I'm not sure I moved from there for the hour or so that it took to get the job done. Cone, hunched with a ferocious intent, worked quickly, delivering the strikes to the outer corners and striding backward up the mound as he took the return peg from his catcher, Joe Girardi. You could almost see his mind seizing and shaping the next pitch and the one after that. "He knows it! He knows it!" said the telecaster, Tim McCarver. "A no-hitter on Yogi Berra Day—c'mon, no way!"
He and his sidekick Bobby Murcer were not giving in to the superstition that forbids mention of a no-hitter when it is in progress-a great step forward, as far as I was concerned—but the day and the setting had taken on an eerie quality. None of these Montreal batters (who had arrived by bus from Baltimore, late the night before) had ever seen David Cone before, much less batted against him. This two-game interdivisional series had opened on a Sunday afternoon: unheard of. The fans, squinting in the heat, were in a gabble of anxiety, and there were glimpses of Larsen, tucked away in the back of a box, looking down at the field with an expression I couldn't read. We were in the seventh, then quickly out of it. Cone, with one eye just visible under the brim of his cap, exuded malice as he peered in at a pinch-hitter, James Mouton. Then he struck him out, swinging, with a slider way away. Fans marking up the K's put up another image of Yogi Bear on the facing below them. Yogi Bear? —they'd lost their minds. Oh, yes, for Yogi Day. I was losing my mind, more likely. "C'mon, c'mon," I whispered to myself when the Yankees came up to bat. Come on and make an out, get this thing over.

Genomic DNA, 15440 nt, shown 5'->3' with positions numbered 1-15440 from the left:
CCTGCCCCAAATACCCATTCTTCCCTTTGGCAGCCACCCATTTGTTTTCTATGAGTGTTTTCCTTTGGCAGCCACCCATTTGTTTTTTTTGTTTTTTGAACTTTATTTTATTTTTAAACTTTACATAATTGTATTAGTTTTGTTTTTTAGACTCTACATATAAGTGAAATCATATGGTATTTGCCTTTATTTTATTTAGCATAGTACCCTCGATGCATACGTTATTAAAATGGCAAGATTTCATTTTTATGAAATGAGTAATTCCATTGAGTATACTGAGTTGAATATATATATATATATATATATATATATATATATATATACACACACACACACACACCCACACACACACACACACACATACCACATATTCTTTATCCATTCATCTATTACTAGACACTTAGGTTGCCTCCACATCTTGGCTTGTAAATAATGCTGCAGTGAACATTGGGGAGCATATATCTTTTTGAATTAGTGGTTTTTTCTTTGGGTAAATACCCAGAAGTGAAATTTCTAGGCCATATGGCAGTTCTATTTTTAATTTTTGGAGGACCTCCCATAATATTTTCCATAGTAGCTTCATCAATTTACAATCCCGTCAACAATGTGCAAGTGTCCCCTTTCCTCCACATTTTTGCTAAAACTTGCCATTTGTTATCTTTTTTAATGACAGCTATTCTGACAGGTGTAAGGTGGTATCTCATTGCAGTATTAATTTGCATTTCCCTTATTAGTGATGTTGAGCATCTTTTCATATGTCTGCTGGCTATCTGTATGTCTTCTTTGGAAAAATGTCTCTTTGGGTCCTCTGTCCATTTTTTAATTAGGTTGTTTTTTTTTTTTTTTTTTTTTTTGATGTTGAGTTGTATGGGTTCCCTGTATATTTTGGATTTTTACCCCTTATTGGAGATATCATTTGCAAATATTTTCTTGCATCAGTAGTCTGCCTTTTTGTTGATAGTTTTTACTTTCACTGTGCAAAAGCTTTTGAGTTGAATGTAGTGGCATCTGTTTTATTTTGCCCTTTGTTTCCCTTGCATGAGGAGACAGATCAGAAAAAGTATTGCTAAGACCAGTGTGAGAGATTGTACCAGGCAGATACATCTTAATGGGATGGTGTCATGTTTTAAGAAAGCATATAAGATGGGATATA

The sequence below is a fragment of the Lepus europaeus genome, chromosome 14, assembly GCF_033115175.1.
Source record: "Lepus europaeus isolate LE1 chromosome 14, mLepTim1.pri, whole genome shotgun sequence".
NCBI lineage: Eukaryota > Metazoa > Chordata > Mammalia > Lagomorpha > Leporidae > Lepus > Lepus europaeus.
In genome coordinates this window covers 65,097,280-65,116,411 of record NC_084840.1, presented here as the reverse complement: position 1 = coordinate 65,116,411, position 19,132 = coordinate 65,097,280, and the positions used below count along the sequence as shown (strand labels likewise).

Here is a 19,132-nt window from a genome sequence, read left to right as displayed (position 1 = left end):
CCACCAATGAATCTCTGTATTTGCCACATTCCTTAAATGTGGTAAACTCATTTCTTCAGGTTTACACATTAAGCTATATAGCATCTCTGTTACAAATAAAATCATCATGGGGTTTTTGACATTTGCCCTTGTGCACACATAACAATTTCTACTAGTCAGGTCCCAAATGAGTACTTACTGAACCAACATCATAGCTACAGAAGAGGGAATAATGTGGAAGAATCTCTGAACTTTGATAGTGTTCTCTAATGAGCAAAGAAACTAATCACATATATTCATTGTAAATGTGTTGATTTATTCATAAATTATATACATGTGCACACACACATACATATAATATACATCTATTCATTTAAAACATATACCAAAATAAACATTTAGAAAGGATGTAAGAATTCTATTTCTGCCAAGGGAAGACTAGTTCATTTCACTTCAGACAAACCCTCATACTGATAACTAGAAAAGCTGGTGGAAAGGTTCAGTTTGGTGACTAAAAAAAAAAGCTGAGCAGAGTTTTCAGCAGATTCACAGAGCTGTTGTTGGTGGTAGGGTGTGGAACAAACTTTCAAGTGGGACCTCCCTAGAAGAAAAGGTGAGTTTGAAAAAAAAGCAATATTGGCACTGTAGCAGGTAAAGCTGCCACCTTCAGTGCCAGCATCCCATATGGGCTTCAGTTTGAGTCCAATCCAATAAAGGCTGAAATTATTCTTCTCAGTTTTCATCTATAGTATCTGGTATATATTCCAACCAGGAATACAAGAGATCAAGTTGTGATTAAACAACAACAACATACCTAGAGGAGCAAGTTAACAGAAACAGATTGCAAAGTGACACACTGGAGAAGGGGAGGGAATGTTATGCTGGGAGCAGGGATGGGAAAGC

Into the eighth now, and Carol and I let out a "Yes!" or "Wow!"—maybe we jumped up and high-fived, too—when Yankee second baseman Chuck Knoblauch darted to his right to grab a ground ball smoked up the middle by Jose Vidro (who were these guys?) and threw him out at first. This last part, the peg, was what mattered, since Knoblauch had been tortured even by his routine throws to first in recent weeks, producing off-line bounced throws or halfhearted lobs while he battled to unknot this kink in his unconscious. This time, he took four quick braking steps, got his feet right as he turned, and fired the bullet.
The rest was impressionistic: a last in-running sprint and half-bobble by Ricky Ledee in the ninth as he held on to Ryan McGuire's pop fly to left, for the twenty-sixth out, and then Cabrera and glory. David Cone, carried off toward the dugout in ritual fashion, was put down at last and shared a long embrace with Girardi. Interviews and recaps and reruns followed. Cone had required only eighty-eight pitches, it came out, and never went to ball three against a batter. I couldn't stop smiling, and neither could Murcer and McCarver, together in their shirt-sleeves again before the sign-off. "I don't know about you," Bobby said, "but I'm not ready to go off the air yet."